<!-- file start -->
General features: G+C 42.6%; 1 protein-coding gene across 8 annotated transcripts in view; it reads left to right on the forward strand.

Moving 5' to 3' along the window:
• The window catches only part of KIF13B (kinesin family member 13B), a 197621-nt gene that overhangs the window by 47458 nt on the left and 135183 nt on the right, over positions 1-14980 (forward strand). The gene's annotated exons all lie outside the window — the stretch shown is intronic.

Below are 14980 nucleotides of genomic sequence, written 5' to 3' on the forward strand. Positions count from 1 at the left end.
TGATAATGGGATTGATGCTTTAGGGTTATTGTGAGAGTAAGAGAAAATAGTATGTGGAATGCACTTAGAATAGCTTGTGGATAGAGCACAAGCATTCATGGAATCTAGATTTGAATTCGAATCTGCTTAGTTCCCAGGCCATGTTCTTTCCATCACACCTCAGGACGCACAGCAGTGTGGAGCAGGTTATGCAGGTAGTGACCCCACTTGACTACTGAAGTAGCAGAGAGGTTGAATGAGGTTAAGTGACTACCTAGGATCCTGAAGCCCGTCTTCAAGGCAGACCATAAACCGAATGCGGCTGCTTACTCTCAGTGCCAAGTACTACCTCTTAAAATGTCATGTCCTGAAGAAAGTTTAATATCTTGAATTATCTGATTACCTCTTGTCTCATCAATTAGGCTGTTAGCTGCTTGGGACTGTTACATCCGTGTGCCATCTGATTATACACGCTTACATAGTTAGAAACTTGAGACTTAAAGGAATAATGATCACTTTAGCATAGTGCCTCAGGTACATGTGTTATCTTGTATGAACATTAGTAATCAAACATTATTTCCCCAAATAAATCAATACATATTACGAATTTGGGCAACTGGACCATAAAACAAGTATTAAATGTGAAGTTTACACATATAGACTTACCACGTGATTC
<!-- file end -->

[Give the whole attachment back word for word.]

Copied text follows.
General features: G+C 42.6%; 1 protein-coding gene across 8 annotated transcripts in view; it reads left to right on the forward strand.

Moving 5' to 3' along the window:
• The window catches only part of KIF13B (kinesin family member 13B), a 197621-nt gene that overhangs the window by 47458 nt on the left and 135183 nt on the right, over positions 1-14980 (forward strand). The gene's annotated exons all lie outside the window — the stretch shown is intronic.

Below are 14980 nucleotides of genomic sequence, written 5' to 3' on the forward strand. Positions count from 1 at the left end.
TGATAATGGGATTGATGCTTTAGGGTTATTGTGAGAGTAAGAGAAAATAGTATGTGGAATGCACTTAGAATAGCTTGTGGATAGAGCACAAGCATTCATGGAATCTAGATTTGAATTCGAATCTGCTTAGTTCCCAGGCCATGTTCTTTCCATCACACCTCAGGACGCACAGCAGTGTGGAGCAGGTTATGCAGGTAGTGACCCCACTTGACTACTGAAGTAGCAGAGAGGTTGAATGAGGTTAAGTGACTACCTAGGATCCTGAAGCCCGTCTTCAAGGCAGACCATAAACCGAATGCGGCTGCTTACTCTCAGTGCCAAGTACTACCTCTTAAAATGTCATGTCCTGAAGAAAGTTTAATATCTTGAATTATCTGATTACCTCTTGTCTCATCAATTAGGCTGTTAGCTGCTTGGGACTGTTACATCCGTGTGCCATCTGATTATACACGCTTACATAGTTAGAAACTTGAGACTTAAAGGAATAATGATCACTTTAGCATAGTGCCTCAGGTACATGTGTTATCTTGTATGAACATTAGTAATCAAACATTATTTCCCCAAATAAATCAATACATATTACGAATTTGGGCAACTGGACCATAAAACAAGTATTAAATGTGAAGTTTACACATATAGACTTACCACGTGATTC